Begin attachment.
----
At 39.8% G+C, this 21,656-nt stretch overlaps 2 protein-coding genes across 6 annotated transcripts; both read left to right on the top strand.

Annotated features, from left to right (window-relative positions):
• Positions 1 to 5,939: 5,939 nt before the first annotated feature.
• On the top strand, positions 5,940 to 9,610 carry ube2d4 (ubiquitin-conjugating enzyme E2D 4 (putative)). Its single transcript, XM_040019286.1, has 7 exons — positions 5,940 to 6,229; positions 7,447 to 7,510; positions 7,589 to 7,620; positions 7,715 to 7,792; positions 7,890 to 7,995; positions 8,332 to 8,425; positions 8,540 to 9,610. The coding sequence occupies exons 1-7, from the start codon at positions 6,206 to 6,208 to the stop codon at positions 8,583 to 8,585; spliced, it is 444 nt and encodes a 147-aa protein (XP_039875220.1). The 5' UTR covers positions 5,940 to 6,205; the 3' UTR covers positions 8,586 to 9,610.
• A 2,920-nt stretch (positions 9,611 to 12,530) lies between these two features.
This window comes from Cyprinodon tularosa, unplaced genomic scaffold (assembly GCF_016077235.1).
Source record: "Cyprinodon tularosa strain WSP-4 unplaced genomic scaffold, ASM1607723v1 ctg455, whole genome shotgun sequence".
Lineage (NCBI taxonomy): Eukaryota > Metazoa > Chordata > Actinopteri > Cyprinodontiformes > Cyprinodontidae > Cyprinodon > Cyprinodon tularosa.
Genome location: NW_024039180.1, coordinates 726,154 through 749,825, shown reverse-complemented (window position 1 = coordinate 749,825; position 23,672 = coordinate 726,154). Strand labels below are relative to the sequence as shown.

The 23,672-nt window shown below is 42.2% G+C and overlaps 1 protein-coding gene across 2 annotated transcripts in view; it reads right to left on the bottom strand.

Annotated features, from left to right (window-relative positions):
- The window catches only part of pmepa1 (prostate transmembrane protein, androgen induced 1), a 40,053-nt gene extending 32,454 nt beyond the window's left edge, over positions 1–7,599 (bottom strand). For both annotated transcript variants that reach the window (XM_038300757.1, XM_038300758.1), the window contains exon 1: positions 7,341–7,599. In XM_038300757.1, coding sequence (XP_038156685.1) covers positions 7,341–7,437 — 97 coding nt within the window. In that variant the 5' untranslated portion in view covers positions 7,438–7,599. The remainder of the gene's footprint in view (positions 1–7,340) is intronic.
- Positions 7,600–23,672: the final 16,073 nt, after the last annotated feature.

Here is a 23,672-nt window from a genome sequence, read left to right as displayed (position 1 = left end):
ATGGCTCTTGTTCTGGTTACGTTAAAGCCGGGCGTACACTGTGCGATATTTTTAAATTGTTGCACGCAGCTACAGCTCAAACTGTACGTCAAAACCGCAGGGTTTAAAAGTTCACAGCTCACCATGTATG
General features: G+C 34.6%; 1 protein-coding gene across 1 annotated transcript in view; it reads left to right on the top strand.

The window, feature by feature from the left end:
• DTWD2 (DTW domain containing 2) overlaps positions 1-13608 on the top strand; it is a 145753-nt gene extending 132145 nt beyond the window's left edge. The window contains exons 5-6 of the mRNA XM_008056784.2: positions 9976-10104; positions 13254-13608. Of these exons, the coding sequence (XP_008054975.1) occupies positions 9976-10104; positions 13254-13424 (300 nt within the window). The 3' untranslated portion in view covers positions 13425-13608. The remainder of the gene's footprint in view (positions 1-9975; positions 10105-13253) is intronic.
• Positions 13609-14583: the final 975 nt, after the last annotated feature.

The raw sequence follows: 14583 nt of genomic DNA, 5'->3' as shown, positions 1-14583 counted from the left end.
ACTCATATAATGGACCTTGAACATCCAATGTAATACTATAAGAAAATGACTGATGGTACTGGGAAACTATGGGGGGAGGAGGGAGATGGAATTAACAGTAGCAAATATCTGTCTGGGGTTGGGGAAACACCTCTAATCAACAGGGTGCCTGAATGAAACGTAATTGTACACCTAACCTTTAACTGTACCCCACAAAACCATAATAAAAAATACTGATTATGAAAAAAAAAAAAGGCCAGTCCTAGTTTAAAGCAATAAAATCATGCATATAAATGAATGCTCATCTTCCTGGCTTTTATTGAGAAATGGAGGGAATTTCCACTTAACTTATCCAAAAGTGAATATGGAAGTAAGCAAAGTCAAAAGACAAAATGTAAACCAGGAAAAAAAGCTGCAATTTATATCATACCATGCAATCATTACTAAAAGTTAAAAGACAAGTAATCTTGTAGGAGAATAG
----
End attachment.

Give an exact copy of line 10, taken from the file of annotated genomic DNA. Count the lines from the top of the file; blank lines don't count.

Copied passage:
The 23,672-nt window shown below is 42.2% G+C and overlaps 1 protein-coding gene across 2 annotated transcripts in view; it reads right to left on the bottom strand.